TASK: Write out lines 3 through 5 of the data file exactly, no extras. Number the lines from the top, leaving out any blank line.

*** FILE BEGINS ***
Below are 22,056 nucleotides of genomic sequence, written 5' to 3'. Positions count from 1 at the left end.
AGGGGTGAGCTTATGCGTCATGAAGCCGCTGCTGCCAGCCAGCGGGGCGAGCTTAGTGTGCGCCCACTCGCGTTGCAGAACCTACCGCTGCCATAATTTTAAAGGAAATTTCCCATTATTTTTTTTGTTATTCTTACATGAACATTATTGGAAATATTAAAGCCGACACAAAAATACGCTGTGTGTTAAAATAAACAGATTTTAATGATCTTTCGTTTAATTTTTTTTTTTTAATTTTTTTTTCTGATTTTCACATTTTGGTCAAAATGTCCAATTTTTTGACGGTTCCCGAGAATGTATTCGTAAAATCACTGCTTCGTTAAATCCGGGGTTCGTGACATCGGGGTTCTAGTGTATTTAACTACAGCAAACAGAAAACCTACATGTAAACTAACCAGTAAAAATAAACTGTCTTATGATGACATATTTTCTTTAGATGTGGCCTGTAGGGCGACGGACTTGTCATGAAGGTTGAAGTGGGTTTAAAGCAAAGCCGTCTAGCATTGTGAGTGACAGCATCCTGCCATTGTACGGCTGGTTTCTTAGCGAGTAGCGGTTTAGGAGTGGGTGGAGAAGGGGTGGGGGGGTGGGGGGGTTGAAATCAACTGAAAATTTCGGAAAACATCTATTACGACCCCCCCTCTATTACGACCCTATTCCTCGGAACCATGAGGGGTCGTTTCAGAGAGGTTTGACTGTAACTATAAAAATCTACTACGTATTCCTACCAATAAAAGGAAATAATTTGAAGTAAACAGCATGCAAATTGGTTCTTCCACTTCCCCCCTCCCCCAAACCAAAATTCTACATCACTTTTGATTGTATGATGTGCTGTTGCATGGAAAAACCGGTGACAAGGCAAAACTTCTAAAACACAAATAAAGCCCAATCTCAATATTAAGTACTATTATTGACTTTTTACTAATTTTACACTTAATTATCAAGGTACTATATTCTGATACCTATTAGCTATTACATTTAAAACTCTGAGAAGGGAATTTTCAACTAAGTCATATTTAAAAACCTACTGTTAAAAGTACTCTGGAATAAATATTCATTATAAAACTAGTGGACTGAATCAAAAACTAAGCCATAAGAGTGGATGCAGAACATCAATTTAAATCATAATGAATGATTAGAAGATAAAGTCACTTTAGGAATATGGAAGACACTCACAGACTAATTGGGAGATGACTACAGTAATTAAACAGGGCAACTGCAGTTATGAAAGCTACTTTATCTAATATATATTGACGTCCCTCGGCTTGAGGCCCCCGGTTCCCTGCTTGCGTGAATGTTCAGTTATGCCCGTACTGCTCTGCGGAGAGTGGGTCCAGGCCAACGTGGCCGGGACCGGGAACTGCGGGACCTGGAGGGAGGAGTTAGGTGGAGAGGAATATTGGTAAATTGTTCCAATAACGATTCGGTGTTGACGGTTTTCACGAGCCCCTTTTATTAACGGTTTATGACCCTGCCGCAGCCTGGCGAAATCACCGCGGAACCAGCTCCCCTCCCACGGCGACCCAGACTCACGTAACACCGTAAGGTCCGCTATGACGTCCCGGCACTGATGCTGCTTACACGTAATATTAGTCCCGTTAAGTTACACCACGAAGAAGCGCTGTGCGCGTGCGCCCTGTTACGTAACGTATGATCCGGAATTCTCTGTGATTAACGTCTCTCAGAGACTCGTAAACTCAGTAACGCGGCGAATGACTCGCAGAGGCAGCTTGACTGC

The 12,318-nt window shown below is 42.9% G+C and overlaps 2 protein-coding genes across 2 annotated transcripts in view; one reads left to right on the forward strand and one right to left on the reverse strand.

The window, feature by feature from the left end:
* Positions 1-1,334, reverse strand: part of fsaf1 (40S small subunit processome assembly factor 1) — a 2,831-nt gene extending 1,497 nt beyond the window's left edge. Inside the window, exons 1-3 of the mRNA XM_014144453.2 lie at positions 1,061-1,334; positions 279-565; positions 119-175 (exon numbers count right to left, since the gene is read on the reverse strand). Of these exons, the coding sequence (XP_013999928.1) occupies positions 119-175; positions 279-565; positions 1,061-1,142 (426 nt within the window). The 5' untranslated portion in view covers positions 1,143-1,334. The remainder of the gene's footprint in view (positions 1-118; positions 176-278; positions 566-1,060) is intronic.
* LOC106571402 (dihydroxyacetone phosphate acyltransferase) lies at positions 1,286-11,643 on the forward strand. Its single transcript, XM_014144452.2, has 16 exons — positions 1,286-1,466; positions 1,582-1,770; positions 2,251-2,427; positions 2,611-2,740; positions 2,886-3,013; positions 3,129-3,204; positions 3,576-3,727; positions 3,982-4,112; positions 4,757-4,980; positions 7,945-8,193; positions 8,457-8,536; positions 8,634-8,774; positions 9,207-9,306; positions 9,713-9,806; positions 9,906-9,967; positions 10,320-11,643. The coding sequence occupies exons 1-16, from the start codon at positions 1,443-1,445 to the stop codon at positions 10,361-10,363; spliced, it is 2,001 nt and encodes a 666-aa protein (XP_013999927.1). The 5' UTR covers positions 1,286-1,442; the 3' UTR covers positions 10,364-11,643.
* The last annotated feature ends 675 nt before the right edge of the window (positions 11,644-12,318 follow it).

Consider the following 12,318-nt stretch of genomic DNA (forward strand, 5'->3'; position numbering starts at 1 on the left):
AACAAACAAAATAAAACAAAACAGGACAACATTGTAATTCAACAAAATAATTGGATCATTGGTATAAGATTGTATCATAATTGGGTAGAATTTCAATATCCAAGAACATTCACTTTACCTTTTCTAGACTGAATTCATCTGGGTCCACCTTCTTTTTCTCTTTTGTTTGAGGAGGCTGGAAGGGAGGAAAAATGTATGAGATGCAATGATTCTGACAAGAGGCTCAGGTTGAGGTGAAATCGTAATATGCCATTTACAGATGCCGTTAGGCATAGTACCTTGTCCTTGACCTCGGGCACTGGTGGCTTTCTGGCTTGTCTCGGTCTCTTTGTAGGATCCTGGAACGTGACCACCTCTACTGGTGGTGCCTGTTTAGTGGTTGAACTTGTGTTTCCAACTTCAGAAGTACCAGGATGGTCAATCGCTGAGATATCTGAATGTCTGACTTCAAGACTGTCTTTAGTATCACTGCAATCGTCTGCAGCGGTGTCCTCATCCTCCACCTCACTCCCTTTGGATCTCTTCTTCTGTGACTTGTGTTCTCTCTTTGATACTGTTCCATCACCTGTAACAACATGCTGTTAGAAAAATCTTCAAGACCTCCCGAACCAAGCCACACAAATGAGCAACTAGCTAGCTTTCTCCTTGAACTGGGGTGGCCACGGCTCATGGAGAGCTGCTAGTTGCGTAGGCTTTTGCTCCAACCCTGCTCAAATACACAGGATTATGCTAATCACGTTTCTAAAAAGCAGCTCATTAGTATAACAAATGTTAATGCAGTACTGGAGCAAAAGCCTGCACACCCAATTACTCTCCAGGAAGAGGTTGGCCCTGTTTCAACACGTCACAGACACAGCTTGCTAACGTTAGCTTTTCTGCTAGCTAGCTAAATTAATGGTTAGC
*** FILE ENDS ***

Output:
The 12,318-nt window shown below is 42.9% G+C and overlaps 2 protein-coding genes across 2 annotated transcripts in view; one reads left to right on the forward strand and one right to left on the reverse strand.

The window, feature by feature from the left end:
* Positions 1-1,334, reverse strand: part of fsaf1 (40S small subunit processome assembly factor 1) — a 2,831-nt gene extending 1,497 nt beyond the window's left edge. Inside the window, exons 1-3 of the mRNA XM_014144453.2 lie at positions 1,061-1,334; positions 279-565; positions 119-175 (exon numbers count right to left, since the gene is read on the reverse strand). Of these exons, the coding sequence (XP_013999928.1) occupies positions 119-175; positions 279-565; positions 1,061-1,142 (426 nt within the window). The 5' untranslated portion in view covers positions 1,143-1,334. The remainder of the gene's footprint in view (positions 1-118; positions 176-278; positions 566-1,060) is intronic.